When people think about Switzerland one of the first things that springs to mind is money. If you have visited you will know that Switzerland is expensive and you will probably need more money than you thought you would for your visit. Switzerland is also home to many financial institutions and combined with its banking secrecy laws, it is a perfect place for people to squirrel away money.

money-1704039_1280

Either way you cannot deny the fact that Switzerland is synonymous with money. Being that as it may, I still find the money a bit baffling.The notes look like they would not be out of place in a Monopoly set: bright yellow, reddy-pink, green and blue are the colours of the notes that are most commonly in circulation. All of them are slightly different sizes to one another. I believe that this is primarily to help the blind and those with vision difficulties to work out which note is which when they come to pay for something.

So far so good, the notes are no problem. I still find it strange that it is never a problem to pay in a high denomination bank note for something that is relatively cheap. For example, in the newsagents, it would be no problem to handover a 100 Frank note for a newspaper that costs 4 Franks. There is no need to apologies and make excuses, such as, “Sorry I only just went to the cash machine and I don’t have any change yet”. The cashier will not bat an eyelid and hand over 96 Franks in change, without saying a word.

The equivalent in the UK would be paying for a 1 pound newspaper with a 20 pound note. The cashier will inevitably tut, ask if you have anything smaller, mutter under his breath that he doesn’t have much change left and begrudingly hand over 19 pounds in change. You feel completely ashamed as you shuffle past other customers in the shops and try not to make eye contact with them.

Interestingly, in Switzerland you can pay with what ever denomination of money you have on you, whether in the city or up a mountain at a small chalet which serves refreshments to hikers and nature lovers, and there is never a problem at all.

With the coins, however, confusion reigns supreme. The problem is that the coins are all virtually the same colour and apart from the 5 Frank coin (there is no 5 Franc note) they are all the same size and shape. The exception to this is the 5 Rappen coin. This is distinctively smaller and a gold colour, even though having 90 of these coins will buy you next to nothing.

This causes bewilderment when you need to pay the cashier in coins. You desparately fumble through your purse trying to find the right coin. But as they are all the same shape and size, this turns into a monumental task. Each coin needs to be carefully examined to determine what it actually is. You convince yourself that this must be the 20 Rappen coin that you have been hopelessly searching for, only to discover it is a 10 Rappen coin! By now the cashier is looking at you with despair and you can feel the evil stares of the other customers gouging into your soul. Then you give up and decide to pay by card and leaving the small mountains of coins still in your purse.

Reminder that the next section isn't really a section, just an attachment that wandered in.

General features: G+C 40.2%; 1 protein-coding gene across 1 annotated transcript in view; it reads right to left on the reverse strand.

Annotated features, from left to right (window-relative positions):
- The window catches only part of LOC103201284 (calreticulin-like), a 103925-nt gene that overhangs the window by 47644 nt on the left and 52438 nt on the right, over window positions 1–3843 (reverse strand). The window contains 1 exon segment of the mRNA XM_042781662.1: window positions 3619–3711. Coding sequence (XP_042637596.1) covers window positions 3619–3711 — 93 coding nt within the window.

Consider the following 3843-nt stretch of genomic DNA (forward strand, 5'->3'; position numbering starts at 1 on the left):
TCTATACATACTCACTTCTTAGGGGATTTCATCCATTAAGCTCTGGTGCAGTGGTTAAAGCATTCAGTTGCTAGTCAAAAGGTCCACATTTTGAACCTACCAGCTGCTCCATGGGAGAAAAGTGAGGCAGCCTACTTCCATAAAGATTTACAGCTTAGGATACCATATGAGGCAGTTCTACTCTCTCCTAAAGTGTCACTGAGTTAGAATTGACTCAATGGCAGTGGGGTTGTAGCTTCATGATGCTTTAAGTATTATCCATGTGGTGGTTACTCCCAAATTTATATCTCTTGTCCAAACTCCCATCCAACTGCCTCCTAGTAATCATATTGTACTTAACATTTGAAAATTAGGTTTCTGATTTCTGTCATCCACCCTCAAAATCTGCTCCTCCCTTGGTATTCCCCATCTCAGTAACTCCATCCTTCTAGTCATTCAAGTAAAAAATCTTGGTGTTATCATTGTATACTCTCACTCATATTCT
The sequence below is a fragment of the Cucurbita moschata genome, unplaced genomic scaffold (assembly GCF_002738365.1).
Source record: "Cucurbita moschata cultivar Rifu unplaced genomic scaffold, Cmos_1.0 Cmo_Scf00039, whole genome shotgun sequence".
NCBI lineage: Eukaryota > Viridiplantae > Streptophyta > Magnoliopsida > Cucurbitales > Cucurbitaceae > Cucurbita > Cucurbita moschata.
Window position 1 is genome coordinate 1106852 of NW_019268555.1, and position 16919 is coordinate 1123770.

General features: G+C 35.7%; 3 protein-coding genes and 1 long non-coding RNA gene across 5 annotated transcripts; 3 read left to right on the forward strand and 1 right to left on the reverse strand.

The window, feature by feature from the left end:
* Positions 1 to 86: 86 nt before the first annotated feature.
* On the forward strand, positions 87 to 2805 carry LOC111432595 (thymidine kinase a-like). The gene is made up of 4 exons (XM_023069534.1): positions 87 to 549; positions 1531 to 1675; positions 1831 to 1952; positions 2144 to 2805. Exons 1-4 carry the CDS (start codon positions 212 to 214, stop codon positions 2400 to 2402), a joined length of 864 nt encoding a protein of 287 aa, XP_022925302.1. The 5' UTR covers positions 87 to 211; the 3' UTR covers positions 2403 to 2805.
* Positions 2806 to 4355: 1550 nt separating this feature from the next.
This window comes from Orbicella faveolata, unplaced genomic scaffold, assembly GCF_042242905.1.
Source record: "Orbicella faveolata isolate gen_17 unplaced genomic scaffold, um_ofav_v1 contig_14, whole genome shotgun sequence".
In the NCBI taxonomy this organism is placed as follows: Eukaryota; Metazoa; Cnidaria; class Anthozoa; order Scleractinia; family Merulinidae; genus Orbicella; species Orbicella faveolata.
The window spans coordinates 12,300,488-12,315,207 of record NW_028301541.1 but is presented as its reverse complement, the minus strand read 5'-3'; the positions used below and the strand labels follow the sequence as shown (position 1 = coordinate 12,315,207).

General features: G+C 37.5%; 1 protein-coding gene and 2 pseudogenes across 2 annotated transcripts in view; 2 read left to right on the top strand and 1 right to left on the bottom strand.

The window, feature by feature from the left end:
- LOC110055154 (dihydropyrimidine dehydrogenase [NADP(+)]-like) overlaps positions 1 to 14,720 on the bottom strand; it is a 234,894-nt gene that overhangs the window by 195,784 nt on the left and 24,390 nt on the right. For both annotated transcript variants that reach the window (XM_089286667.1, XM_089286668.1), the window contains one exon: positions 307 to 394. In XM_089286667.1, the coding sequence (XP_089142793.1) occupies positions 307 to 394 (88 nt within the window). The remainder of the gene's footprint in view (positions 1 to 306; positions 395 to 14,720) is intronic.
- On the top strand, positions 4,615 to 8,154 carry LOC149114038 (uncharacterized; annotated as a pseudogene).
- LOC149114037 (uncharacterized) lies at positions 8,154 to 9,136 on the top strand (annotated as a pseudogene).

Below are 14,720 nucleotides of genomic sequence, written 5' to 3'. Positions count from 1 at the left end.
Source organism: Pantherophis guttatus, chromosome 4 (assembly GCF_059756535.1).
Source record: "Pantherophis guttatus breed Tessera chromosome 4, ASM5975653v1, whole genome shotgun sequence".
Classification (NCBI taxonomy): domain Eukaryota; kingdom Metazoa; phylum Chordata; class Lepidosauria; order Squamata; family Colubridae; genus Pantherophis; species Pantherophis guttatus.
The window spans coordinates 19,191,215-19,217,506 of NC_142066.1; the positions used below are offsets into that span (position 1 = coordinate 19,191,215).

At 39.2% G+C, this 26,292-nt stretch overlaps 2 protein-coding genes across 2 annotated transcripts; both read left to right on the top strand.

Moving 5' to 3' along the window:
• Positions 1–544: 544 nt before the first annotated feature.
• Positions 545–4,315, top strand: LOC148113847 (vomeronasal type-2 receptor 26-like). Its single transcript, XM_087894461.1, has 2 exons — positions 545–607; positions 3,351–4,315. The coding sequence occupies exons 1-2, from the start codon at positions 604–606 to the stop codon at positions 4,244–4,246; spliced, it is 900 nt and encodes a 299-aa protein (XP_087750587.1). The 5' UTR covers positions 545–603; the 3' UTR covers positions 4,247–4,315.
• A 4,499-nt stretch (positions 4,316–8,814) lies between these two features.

On the positive side, when you come to sort out your purse and tot up how much you have been lugging around with you, the amount is always significant. All of these coins that are completely unassuming suddenly add up to 15 Franks and that is enough for 2 pints of beer. Happy days!

I wonder if the money is a metaphor for the country: small, unassuming but when you look closely it is more valuable than at first sight.

Operation Full Immersion: Complete

22 Jan

I arrived back in Zurich yesterday afternoon.  Operation Full Immersion is complete. I thought it would be useful to reflect on the past week and see how much I have benefitted from this exercise.

First of all, it was nice to be able to take the time away from work and to focus on my language learning away from distractions. In a normal day after work, I can come home feeling exhausted and not able to learn something new productively.

It was nice to spend the time in Munich and get to know the city a bit. It is a lovely city, even though it was extremely cold, certainly a lot colder than is was in Switzerland in the city. Normally if I travel to a city in Europe, I only spend a weekend or a long weekend there and often this is not enough time to explore and to get a feeling of the city. It is often the case that I only get to see a few specific things and most of the time is a bit stressed rushing from one place to another. I feel that this time I can say I really have been to the city. The history of the city was surprising in places and I learnt a lot of things that I didn’t know or had completely forgotten.

What was disappointing was the language school. They communicated badly from the start and never mentioned that the highest level was not on the same level as my German is currently. If I had know this from the start I would have reconsidered my options. Ok, it was fine that I was able to change from the group lessons to the private lessons but that wasn’t the point of this trip. The point was to be fully immersed in the language. After the 90 minute lesson I was then on my own and apart from in coffee shops, supermarkets and restaurants, I didn’t properly speak to another person at length. I already knew I would be able to function in German society without any problems but I don’t feel that I got the boost that I needed.